Halloween has ALWAYS been a big deal in my family. My Mom is The Halloween Queen, and has had our whole family active in celebrating Halloween. Ever since I can remember we have all dressed up and participated in trick-or-treating or whatever festivities going on. My Mom herself enjoys putting on haunted houses for our community back at home for fundraising using her production name Dawn of the Dead. I have also hosted a few Halloween parties at our house, gathering our family and friends in costume to eat together while trick-or-treaters pass.

My family gathered at My Abuela's house in costume
My family gathered at My Abuela’s house in costume

Dia de los Muertos, All Saint’s day quickly follows the Hallows’ Eve celebrations. While many people may confuse the two celebrations, they are different. While Halloween is based off of the idea to ward off any spirits that may be amuck, Dia de los Muertos is to celebrate and remember those who have departed. Although my family doesn’t personally practice the rituals for this holiday, it is is still acknowledged. Through out the years we have some what integrated the celebrations in our own ways. One example would be choosing to paint our faces like the calaveras, the colorful and detailed skulls you often seen associated with Dia de los Muertos, for Halloween.

My parents dressed in traditional Mexican clothing with painted calavera masks
My parents dressed in traditional Mexican clothing with painted calavera masks

Despite not participating fully in Dia de los Muertos in previous years I have become more interested in the celebration. In the recent year I have lost two family members who had played a very important role in my life growing up, and until currently. These events have made me want to learn more about the celebration so that I can honor my loved ones myself through one of the amazing hispanic traditions that has been passed down. Possibly engaging my family to integrate the two holidays even more significantly.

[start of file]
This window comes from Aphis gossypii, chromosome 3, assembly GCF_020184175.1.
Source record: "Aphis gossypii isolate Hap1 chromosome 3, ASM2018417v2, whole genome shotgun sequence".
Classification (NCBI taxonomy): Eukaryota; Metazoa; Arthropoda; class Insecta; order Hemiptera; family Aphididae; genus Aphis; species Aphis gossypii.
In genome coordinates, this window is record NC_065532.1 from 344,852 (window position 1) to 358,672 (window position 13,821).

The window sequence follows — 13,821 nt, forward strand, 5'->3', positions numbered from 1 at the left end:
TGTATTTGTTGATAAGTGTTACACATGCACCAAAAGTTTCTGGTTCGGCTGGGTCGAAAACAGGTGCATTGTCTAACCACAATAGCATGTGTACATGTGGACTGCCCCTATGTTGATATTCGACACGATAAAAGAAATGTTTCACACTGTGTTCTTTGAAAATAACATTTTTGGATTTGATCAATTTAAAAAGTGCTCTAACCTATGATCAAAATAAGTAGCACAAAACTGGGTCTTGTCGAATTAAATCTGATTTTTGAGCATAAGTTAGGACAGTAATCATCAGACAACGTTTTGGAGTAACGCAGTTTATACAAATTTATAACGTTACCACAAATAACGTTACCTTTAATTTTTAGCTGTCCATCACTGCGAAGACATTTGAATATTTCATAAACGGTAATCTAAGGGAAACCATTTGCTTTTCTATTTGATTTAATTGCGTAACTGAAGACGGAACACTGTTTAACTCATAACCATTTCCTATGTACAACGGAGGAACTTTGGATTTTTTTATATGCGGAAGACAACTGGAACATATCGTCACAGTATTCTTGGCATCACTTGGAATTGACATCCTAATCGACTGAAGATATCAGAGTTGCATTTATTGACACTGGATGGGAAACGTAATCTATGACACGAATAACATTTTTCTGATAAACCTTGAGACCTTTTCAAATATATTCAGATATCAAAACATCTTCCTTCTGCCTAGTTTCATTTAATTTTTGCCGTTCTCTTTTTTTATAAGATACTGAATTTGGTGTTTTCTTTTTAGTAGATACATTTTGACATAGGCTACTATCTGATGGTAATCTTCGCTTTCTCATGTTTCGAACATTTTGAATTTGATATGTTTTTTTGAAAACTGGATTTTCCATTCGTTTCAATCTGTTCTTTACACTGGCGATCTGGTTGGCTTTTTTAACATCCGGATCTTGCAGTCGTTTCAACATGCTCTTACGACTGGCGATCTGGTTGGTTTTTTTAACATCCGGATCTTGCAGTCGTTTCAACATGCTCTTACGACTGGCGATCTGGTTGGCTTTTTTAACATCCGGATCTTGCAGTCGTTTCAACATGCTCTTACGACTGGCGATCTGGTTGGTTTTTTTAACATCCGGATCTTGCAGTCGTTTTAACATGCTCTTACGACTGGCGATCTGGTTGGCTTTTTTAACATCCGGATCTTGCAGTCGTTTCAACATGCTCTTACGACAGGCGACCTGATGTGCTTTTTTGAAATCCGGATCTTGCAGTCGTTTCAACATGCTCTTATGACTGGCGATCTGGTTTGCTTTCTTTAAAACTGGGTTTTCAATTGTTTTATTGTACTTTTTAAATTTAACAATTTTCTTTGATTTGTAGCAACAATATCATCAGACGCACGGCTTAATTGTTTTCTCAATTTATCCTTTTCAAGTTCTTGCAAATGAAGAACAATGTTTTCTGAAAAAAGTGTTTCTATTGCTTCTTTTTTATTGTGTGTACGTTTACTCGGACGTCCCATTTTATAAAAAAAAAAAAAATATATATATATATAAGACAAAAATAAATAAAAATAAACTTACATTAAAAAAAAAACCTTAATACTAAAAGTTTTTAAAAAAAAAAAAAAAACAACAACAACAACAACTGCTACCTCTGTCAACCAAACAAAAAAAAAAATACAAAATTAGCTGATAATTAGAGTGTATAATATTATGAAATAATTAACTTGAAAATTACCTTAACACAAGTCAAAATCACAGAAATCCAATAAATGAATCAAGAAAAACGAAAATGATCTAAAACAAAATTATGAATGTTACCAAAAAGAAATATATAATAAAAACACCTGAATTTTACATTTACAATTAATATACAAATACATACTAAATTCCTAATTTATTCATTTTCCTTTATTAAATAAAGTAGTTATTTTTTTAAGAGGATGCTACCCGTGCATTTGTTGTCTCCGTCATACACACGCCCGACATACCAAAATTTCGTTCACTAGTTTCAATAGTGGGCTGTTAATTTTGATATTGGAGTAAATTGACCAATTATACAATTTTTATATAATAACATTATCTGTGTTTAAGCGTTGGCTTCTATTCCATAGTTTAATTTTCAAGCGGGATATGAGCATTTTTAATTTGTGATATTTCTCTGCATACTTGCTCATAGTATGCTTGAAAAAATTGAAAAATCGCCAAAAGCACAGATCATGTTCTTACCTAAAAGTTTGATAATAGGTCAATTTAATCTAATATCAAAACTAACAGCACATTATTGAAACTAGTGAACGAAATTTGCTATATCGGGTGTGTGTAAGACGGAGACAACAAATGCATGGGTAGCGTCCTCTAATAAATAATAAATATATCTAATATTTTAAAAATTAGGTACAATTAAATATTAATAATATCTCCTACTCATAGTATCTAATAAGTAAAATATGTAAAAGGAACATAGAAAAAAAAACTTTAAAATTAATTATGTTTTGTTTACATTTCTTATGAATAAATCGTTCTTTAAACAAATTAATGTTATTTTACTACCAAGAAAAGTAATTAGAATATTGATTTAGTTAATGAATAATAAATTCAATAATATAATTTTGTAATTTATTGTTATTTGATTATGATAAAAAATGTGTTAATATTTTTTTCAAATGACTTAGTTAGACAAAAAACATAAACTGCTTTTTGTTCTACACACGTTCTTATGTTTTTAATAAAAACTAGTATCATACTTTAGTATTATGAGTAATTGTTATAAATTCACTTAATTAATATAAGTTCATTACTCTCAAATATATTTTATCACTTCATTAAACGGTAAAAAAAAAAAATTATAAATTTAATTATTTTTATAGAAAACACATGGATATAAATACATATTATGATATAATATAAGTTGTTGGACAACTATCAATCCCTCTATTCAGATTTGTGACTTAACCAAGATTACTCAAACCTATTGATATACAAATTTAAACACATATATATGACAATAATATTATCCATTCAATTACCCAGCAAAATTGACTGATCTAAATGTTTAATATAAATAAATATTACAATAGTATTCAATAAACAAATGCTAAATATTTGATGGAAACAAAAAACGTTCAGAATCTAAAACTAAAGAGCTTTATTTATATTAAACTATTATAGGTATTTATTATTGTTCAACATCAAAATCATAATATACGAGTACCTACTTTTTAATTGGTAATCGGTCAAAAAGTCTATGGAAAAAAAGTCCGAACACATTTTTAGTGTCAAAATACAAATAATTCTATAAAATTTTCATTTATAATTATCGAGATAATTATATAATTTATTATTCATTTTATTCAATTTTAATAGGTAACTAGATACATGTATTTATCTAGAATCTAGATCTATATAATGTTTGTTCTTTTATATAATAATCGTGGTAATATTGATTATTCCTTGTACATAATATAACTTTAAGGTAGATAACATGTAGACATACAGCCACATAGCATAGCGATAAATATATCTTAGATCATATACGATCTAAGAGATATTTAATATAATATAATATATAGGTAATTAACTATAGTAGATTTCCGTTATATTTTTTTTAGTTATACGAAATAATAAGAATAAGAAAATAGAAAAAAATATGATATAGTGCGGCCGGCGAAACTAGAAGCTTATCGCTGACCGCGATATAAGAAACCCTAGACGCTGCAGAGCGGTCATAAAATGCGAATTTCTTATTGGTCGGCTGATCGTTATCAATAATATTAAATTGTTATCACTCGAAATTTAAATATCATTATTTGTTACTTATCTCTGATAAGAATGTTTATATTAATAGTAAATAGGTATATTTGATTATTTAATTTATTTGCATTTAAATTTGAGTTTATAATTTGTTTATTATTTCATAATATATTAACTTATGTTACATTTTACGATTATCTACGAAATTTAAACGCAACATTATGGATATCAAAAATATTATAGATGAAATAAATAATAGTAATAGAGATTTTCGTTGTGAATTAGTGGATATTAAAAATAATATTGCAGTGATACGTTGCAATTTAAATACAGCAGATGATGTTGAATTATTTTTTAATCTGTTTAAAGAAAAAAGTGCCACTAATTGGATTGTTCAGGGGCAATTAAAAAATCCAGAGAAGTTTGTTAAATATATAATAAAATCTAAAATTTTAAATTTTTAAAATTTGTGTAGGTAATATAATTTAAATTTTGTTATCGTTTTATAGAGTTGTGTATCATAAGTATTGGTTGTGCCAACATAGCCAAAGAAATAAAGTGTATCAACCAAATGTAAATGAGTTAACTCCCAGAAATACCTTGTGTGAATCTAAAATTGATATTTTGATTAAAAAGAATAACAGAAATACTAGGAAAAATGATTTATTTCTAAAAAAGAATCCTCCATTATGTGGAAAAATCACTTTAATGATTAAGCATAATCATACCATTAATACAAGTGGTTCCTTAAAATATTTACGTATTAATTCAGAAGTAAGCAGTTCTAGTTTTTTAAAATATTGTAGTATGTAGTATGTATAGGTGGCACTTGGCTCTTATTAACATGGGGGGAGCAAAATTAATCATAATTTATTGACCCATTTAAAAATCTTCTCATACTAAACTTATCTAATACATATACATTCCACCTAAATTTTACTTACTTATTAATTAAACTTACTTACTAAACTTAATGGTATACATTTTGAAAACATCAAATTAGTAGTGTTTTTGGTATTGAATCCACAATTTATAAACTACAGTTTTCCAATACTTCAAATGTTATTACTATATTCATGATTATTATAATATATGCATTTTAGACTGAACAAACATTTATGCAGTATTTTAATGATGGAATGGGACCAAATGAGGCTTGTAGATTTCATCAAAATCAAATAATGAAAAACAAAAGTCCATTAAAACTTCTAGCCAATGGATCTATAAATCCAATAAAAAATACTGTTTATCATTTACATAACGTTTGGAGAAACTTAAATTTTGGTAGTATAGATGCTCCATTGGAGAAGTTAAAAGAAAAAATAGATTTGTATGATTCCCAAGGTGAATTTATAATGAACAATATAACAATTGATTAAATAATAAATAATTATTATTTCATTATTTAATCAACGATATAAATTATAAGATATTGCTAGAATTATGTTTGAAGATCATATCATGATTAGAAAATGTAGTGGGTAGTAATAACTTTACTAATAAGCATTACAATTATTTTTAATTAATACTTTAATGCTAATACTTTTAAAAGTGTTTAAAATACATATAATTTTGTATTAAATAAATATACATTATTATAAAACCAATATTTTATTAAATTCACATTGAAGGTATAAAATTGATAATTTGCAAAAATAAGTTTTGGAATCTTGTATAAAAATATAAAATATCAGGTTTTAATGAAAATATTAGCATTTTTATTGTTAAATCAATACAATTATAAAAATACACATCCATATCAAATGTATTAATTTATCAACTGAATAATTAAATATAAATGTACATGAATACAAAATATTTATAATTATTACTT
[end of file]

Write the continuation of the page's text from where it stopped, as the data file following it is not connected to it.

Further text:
While I was home this past weekend I over heard talk of some cake testing that would be going on and was immediately intrigued. Before even asking what it was for I was all in to sample however many cakes needed to be tasted. It wasn’t until after agreeing to attend that I began to run through the list of occasions a cake testing would be necessary for. I quickly remembered while being told, my younger twins cousin’s Quinceanera planning is now in full force!!

Although I didn’t forget that the celebration is around the corner, I was surprised to see how much work is going on in preparation. I should have known better that this celebration is going to be some serious business. My mom has been gathering decorations since the beginning of the year, and I can remember hearing plans already being made as soon as Arrianna and Allyssa turned 14. For those of you who don’t already know what a quince is, I’ll give you the basic run down.

Allyssa  and Arrianna with their younger sister Alexa on the First Communion
Allyssa and Arrianna with their younger sister Alexa on the First Communion

A quinceanera is a young hispanic woman’s coming of age party that takes place on their fifteenth birthday. The day is usually started with a mass in the Church celebrating the passage of of the birthday girls. Following the services is a comida, where all family and friends are invited to come together and share. After dinner (this is where the cake comes in :P) the girls are given various gifts to mark their coming of age and desserts are served. Usually started by the young women being honored along with her damas and chambelanes the dancing begins!

My girls all grown up
My girls all grown up

The celebration of a quince can be compared to that of a sweet sixteen and a wedding. There is a lot of work that goes into the planning and a lot of help that is required from the family to have a successful day. Although I have had my turns at being a dama in friend’s quince’s I never had my own “real” quince. Despite that I did have a party for my 15th and was given “my last doll” which is apart of the gifts to signify a young woman’s coming of age. I cannot remember the last time a quince has taken place in my own family, making this birthday for my beautiful cousins a very exciting and happening event for the family as a whole.

A picture with my pinata at my "quince."
A picture with my pinata at my “quince.”

A Day in the Life of…